Colin Cowherd's Love Affair With Steelers Must Stop!

Robert DentonCorrespondent IDecember 6, 2009

Colin Cowherd of ESPN Radio hosts The Herd from the Super Bowl XL Media Center at the Renaissance Center in Detroit, Michigan on January 30, 2006.  (Photo by Al Messerschmidt/Getty Images)
A. Messerschmidt/Getty Images

Dear Mr. Cowherd, with my sincerest apologies to former Arizona Cardinal head coach Dennis Green, I would like to ask you if you are ready to admit that your precious Pittsburgh Steelers are not quite the organization or team you thought they were?

On Tuesday, November 10th, after the Steelers beat what has turned out to be a mirage, but what was once an undefeated Denver Broncos team, you said, "I felt like I was watching this year's super bowl champion."  Since that day, the Steelers have become a .500 team that has been beaten by the Chiefs in Kansas City and the hapless Oakland Raiders, at home.  As you know, these two teams have a combined 7-17 record. 

Organizationally, they've been marred by locker room controversy and a complete mishandling/miscommunication of an injury situation by their head coach.  Now, these things happen to all teams on occasion, but what I think is inexcusable is the lack of credibility exhibited by you when these things occur to one of "your" teams. 

You spent more time singing your "Tony Romo December struggles" Christmas song than you've spent talking about the Hines Ward vs. Ben Roethlisberger controversy, unless you want to call the five minutes you spent talking to Steelers apologist Jerome Bettis an example of your "hard hitting commentary."  Pardon me if I don't think your "investigative" queries into what "the great" Big Ben must be like in his spare time, impressive. 

You constantly make disparaging comments, and rattle unfettered about "SEC, Cowboy, and Notre Dame Fan," but you are exactly the same.  Your blind loyalty and unwavering disregard for anything negative regarding the Steelers is the very thing you campaign against.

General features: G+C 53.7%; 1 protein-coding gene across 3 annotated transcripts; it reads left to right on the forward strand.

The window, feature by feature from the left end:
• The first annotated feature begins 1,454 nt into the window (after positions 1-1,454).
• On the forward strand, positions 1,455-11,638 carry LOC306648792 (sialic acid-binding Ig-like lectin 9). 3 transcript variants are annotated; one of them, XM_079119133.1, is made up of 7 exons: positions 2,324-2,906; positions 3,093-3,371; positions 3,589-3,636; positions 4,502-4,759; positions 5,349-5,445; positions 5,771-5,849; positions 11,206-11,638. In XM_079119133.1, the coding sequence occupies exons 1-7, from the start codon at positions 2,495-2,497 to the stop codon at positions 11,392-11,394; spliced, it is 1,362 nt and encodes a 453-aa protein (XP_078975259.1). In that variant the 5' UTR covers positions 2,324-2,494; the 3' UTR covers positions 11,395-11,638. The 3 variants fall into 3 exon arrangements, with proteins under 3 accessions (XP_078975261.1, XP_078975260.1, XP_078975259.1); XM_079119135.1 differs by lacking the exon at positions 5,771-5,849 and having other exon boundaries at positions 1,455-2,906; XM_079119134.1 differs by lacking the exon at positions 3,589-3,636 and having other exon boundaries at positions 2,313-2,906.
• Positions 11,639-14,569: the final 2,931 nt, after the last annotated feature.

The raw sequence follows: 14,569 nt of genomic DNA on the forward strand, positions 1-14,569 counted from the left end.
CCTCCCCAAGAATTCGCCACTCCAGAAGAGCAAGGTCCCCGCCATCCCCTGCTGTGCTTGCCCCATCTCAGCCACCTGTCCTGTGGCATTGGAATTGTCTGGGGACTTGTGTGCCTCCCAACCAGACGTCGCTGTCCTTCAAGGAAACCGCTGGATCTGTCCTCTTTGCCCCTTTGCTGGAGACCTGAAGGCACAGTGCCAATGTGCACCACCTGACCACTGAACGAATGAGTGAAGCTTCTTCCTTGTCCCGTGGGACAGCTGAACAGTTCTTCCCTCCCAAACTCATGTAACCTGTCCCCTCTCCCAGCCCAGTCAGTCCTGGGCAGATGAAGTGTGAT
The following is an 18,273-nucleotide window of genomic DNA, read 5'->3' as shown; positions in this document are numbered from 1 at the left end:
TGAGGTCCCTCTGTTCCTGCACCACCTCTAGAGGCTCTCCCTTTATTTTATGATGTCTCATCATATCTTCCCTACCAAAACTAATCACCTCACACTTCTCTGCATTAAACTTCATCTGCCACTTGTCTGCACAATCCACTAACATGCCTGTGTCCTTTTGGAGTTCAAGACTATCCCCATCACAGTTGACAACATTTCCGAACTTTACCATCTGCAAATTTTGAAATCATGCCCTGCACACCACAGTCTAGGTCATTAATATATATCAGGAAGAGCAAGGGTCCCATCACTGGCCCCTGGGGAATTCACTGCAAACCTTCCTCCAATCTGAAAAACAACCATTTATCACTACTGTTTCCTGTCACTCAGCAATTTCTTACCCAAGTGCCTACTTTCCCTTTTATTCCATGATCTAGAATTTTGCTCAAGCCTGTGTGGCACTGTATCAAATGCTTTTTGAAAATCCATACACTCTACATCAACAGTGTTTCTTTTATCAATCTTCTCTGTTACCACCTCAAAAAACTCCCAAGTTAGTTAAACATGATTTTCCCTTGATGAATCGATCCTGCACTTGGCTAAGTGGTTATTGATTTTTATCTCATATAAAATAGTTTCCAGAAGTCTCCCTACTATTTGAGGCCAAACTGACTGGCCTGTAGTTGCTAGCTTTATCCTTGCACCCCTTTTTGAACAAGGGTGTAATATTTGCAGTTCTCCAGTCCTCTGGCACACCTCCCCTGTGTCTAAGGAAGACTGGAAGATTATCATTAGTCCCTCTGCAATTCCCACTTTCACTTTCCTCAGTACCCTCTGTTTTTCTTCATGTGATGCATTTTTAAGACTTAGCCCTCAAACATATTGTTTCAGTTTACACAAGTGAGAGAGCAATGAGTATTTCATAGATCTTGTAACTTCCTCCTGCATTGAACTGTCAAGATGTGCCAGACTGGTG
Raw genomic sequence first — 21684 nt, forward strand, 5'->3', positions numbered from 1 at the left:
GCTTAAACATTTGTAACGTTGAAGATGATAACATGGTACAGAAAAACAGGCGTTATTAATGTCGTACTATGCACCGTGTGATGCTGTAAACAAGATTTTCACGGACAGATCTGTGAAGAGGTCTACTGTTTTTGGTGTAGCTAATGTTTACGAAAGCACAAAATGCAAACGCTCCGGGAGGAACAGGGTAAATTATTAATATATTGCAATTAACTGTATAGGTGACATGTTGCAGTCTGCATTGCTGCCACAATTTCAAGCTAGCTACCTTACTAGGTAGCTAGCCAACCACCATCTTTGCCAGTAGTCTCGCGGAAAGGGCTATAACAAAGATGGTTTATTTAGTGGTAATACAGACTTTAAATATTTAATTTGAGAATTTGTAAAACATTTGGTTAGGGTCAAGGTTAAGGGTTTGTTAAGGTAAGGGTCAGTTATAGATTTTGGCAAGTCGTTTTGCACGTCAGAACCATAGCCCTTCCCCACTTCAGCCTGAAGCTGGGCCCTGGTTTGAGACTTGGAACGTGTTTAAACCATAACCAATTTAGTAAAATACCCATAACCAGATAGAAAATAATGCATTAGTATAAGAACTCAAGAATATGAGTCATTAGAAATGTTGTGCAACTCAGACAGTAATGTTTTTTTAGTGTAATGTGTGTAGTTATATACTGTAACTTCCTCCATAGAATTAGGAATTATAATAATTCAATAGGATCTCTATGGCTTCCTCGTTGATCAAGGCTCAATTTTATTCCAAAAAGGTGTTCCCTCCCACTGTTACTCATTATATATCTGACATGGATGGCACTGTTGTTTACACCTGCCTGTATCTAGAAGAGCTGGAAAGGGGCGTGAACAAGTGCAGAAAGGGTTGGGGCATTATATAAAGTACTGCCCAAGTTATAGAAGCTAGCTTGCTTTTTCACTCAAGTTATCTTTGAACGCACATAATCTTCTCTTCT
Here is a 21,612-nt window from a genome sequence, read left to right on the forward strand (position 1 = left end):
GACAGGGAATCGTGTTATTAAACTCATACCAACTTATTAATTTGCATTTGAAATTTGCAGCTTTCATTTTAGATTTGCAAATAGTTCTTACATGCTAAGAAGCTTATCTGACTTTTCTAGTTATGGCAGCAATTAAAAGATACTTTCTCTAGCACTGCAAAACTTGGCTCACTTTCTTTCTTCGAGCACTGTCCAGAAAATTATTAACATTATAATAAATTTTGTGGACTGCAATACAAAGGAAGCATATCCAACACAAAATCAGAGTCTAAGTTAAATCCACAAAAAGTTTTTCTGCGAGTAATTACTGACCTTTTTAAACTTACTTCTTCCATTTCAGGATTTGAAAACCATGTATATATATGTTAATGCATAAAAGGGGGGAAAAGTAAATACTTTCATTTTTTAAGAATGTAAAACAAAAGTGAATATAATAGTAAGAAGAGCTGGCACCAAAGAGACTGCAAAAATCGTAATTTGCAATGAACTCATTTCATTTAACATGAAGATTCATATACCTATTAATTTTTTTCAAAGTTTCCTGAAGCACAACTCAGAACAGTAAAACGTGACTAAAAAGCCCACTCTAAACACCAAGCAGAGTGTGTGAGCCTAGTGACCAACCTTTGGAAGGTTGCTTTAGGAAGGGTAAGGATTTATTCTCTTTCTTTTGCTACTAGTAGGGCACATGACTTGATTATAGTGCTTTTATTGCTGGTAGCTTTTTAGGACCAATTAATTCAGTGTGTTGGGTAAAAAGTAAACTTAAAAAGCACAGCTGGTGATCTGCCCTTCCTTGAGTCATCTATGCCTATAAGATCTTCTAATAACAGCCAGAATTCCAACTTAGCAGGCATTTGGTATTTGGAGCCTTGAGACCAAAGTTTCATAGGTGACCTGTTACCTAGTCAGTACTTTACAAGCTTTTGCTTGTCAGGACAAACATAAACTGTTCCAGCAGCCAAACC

When Tony Romo goes on vacation with Jason Witten and his girlfriend in Mexico during a bye week, you can spend an entire show talking about his "lack of commitment."  When Jerry Jones tells a member of the media that he would like to see Felix Jones carry the ball more, you spend hours talking about how "the meddler" has reared his ugly head again. 

When Notre Dame loses to Navy, you can open every segment with a new comment about how "Notre Dame Fan needs to give up believing they are a top program."  When Urban Meyer suspends Brandon Spikes for a half for an eye gouging incident, you can wax poetic about the south's "lack of perspective," for days. 

However, when Roethlisberger takes his lineman to perform at a WWE event during his bye week, you say it's an example of his leadership.  When Mike Tomlin doesn't explain to his team the process by which their star quarterback will handle his injury during the week leading up to the game against one of their division rivals, you say nothing.  When Ward calls out his own teammate for being soft, you ask Bettis to come on and explain how everything is still okay in your beloved Steelers fantasy world. 

I realize this will quickly be marginalized by you as simply mean-spirited commentary from a person who hates life and takes things too seriously.  I also know that you'll say, once again, that you really don't care who wins or loses games, and that your primary objective is to be "polarizing" so that you can generate opinions and ratings.  Maybe I'm just another guy who bought in hook, line and sinker, just like you intended.  That's fair. 

What I hope you do, however, is just maybe for one second, accept the fact that you're no different than all of the t-shirt wearing, face painting, and autograph hounding dullards that you talk about everyday.